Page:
Growing up, Brent Klein nurtured a fascination with mysteries and human behavior. In college, he interned at the FBI, where he delved into domestic terrorism investigations.
Today, Klein is focusing his curiosity and his expertise to examine a pressing issue for those growing up today: school gun violence.
It’s an issue that sparks fear and political debate about the causes and the right solutions. But Klein sees data about the crimes as the key to prevention.
“The rate of school shootings in the United States is entirely too high — about 25 a year. My goal by the end of my career is to see that number reduced significantly,” says Klein, a criminology professor at the University of South Carolina.
Klein’s research provides essential insights that can inform policies aimed at reducing school shootings. Despite the widespread media coverage of gun crimes, particularly at schools, he discovered a glaring gap – the absence of an organized system to house information about these cases.
To fill this void, Klein and his collaborators dedicated four years to collecting and coding data from 652 school shooting incidents spanning 26 years. The result is The American School Shooting Study (TASSS), the first comprehensive database of school shootings.
In a recent publication, Klein analyzed findings from TASSS, focusing on the types of firearms used in adolescent school shootings and how they were obtained. The data revealed that these incidents typically involved low- and moderate-powered firearms, often stolen from family members or relatives of the perpetrators.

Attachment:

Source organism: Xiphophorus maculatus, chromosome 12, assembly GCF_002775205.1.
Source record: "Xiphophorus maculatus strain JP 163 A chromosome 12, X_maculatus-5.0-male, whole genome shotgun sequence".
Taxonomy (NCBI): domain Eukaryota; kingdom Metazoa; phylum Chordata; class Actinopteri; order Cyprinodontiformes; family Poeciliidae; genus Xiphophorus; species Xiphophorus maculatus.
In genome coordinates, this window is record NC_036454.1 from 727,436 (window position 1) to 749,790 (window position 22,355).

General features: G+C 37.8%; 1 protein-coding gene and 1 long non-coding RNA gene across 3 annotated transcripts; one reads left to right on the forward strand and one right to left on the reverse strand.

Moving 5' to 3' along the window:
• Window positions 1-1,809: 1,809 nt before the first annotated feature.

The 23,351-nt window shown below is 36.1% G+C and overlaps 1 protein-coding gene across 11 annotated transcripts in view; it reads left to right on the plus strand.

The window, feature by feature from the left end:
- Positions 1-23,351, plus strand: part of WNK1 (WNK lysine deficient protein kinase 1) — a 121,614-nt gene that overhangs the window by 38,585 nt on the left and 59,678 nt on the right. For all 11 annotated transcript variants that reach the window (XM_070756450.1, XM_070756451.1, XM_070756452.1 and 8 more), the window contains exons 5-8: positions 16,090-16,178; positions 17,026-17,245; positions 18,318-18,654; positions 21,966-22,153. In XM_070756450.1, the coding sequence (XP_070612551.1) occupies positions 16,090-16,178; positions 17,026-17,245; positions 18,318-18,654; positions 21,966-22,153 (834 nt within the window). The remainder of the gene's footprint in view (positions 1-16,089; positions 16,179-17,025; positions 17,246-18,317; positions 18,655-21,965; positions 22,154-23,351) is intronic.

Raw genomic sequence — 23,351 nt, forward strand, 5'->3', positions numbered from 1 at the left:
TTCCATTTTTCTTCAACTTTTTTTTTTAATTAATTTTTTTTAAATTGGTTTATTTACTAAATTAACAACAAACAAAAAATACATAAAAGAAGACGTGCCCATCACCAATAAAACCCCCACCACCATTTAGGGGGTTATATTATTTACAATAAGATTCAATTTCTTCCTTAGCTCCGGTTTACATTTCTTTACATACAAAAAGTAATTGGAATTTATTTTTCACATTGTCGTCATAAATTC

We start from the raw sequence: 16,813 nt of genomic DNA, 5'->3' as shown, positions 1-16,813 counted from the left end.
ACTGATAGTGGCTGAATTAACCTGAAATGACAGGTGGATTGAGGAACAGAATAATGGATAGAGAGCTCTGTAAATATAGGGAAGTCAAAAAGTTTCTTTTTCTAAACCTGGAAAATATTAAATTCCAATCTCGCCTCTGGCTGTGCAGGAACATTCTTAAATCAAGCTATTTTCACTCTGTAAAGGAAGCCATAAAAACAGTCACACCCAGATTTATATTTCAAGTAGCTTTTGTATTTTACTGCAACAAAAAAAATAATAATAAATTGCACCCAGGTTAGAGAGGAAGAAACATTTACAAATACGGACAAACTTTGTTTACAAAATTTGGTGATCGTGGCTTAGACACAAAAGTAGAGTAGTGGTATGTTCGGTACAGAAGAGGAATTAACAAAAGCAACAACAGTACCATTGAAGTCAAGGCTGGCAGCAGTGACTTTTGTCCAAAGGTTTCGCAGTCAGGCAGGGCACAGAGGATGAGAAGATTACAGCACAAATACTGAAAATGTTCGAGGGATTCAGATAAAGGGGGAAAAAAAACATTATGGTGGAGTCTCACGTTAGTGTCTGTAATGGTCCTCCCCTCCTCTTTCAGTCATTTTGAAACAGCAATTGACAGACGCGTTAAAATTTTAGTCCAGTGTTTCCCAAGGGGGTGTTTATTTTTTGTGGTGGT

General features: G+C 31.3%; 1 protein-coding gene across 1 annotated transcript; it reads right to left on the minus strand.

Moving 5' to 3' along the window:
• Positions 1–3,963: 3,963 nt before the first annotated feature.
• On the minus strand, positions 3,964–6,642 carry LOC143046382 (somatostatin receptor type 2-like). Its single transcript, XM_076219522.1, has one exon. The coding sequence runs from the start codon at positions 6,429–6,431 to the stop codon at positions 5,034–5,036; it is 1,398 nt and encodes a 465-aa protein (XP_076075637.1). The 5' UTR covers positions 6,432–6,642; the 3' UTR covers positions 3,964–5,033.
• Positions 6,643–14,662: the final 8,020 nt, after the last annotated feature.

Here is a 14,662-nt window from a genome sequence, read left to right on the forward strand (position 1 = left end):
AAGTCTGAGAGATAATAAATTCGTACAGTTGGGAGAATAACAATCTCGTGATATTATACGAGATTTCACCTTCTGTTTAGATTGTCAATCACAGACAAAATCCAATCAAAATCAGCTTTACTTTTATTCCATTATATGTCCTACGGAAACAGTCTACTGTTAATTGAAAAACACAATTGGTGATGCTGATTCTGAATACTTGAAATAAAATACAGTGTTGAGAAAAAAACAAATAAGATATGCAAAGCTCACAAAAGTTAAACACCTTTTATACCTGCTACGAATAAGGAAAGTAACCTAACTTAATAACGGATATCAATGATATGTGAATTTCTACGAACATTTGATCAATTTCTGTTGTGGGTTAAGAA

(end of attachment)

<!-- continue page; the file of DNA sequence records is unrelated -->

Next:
“These findings inform the debate on how school shooters obtain their firearms and indicate that secure storage of firearms could benefit public health,” Klein stated in the article in The Journal of the American Medical Association.
Contrary to commonly held beliefs about school shootings, Klein’s research dispels the stereotype of mass casualty rampages involving assault-style weapons. Only seven of the 253 incidents he analyzed resulted in mass casualties, defined as four or more gunshot fatalities. Notably, these shootings often involved handguns rather than assault rifles.
Klein emphasizes the importance of this distinction, not only for accuracy in reporting but also because it underscores that mass casualty shootings are much rarer than perceived. This realization points to the need for a nuanced approach to addressing gun violence rather than a one-size-fits-all solution, he says.
“There is a need to respond to the varied threats, harms, types and locations of school shootings more effectively,” Klein says. “Findings from this study can help develop more refined and targeted policy interventions.”
Backed by a grant from the National Institute of Justice (NIJ), TASSS is a national, open-source database, and Klein hopes the availability of this data will provide even more study and insight into the factors involved in school gun violence.
Moving forward, Klein intends to leverage TASSS to understand why adolescents feel compelled to carry firearms in the first place.
Klein is also looking at other data related to violence prevention. With a recent grant from the NIJ, he is studying the role of extreme risk protective order laws — often called “red flag” laws — in reducing gun violence, and how such orders can be made more effective.
Additionally, the Department of Homeland Security is funding a project in which Klein and his collaborators are studying signs that precede a terrorist act to look for ways terrorism can be predicted.
The focus of these studies may be different, but they share the common goal of understanding and stopping violence.
“I want to understand more of the ‘whys’ behind the violence: Why do people get to this point? And what can we do largely as a society to intervene and stop it?” Klein says.